The problem is that Amazon sellers sacrifice independence. Your product descriptions and photos must conform to Amazon rules. Your shipping and return policies are Amazon's policies. If you stray, they can shut you down, and the appeal process is not in your favor. Amazon owns your customer data. If you go with Fulfillment By Amazon they handle distribution, so you lose control over packaging and shipping. Amazon takes 20% off the top of every sale, plus a fee for warehousing your merchandise if you're using FBA. If you pass on FBA and continue to ship your own products, you're obliged to ship fast and free or lose your favorable placement. Unless you have a unique product, you're competing with potentially hundreds of others of small sellers for that crucial page-one placement, and that competition gets dirty (counterfeit products, fake reviews, anonymous complaints, etc). If your product is too successful, Amazon might simply take it away from you and sell it directly.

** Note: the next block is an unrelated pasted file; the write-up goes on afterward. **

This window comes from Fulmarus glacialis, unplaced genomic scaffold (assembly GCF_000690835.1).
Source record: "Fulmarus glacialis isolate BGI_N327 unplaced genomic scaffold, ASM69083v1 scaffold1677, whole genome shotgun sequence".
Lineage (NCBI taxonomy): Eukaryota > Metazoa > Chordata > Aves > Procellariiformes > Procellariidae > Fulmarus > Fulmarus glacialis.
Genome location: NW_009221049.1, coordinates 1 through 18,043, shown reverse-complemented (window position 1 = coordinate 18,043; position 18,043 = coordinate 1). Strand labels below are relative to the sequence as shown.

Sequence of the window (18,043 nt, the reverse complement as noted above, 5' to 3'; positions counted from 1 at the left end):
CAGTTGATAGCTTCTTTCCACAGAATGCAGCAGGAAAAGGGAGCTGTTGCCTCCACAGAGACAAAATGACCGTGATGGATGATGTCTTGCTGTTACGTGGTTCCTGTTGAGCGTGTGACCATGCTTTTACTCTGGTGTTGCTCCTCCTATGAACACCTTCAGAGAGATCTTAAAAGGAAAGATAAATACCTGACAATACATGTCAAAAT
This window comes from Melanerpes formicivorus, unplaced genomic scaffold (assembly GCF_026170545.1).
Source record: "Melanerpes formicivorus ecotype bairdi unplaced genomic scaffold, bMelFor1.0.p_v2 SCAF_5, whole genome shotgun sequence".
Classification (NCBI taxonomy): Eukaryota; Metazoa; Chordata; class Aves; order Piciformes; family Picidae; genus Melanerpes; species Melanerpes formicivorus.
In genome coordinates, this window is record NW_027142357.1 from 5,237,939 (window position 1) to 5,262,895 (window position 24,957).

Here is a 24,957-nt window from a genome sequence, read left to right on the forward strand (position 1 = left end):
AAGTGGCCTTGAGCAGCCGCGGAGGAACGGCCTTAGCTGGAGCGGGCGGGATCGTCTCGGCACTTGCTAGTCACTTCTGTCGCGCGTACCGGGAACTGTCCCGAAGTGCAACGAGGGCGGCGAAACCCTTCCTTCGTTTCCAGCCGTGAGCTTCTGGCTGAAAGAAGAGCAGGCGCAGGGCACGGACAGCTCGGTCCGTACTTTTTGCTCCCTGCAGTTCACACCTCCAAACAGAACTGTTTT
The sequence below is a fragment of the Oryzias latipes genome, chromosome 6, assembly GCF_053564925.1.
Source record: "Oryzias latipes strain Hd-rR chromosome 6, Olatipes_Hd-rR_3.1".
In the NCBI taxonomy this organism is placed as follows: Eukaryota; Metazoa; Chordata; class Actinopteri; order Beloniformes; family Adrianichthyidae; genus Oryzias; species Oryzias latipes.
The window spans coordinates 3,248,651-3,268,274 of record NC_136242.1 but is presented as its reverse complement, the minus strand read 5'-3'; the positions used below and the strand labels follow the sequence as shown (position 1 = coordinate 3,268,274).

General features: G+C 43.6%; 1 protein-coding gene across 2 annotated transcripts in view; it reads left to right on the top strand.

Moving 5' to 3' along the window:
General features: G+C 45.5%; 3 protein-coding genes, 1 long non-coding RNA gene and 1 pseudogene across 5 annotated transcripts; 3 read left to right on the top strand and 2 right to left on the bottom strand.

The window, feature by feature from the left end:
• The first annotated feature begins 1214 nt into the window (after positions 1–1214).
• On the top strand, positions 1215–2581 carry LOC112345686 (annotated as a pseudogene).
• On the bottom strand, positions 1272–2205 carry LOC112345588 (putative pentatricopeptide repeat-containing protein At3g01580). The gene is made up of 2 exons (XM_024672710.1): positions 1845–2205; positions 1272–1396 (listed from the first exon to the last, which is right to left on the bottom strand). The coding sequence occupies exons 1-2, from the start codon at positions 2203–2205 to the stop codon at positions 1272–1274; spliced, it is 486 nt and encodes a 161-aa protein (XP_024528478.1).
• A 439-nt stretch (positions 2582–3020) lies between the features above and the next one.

And from a my perspective (that of a major brand), here's where a huge problem lies. Amazon controls everything about its marketplace but takes zero responsibility for what goes on there. The extent of counterfeit (not to mention blatant and illegal knockoff) product being sold on Amazon out in the open is incredible. Check out this recent article from the Atlantic if you are interested: Amazon May Have a Counterfeit Problem.

It's so bad that Amazon has recently started listing potential exposure to liability for the sale of counterfeits as a risk to the company in its 10K filings. That is significant.

And from the small business owner's perspective, it's even worse (see Kraken's full comments above). There are so many stories about small business owners with a cool product setting up shop on Amazon, doing really well at first, investing in their business, only to have Amazon start selling a knock-off or counterfeit version.